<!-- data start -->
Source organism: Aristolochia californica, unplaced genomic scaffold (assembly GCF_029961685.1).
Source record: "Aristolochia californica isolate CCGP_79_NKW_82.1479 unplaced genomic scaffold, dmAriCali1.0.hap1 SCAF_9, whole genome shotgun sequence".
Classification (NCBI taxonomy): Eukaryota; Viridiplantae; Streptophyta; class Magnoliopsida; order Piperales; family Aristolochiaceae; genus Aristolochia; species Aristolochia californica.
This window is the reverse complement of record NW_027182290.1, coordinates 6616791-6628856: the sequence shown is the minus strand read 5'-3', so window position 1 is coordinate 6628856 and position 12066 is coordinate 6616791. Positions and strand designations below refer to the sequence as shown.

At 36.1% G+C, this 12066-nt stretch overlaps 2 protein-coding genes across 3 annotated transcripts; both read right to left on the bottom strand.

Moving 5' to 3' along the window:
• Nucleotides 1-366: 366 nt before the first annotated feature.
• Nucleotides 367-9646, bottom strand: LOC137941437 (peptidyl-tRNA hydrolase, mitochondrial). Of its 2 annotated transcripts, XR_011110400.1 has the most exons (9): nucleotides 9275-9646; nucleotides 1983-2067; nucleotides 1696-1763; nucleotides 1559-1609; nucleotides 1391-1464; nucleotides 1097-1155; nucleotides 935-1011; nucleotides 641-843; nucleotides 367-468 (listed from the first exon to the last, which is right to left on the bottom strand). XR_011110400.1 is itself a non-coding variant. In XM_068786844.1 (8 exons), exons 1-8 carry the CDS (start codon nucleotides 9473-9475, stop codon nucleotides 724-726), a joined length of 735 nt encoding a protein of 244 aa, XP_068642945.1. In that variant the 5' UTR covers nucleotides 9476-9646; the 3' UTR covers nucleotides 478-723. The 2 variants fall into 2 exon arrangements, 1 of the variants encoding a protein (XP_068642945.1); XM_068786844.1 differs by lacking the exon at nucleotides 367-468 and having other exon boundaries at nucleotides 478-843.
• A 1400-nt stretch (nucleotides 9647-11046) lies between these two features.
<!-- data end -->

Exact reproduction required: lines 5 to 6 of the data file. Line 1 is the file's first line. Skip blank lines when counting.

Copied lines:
At 36.1% G+C, this 12066-nt stretch overlaps 2 protein-coding genes across 3 annotated transcripts; both read right to left on the bottom strand.

Moving 5' to 3' along the window: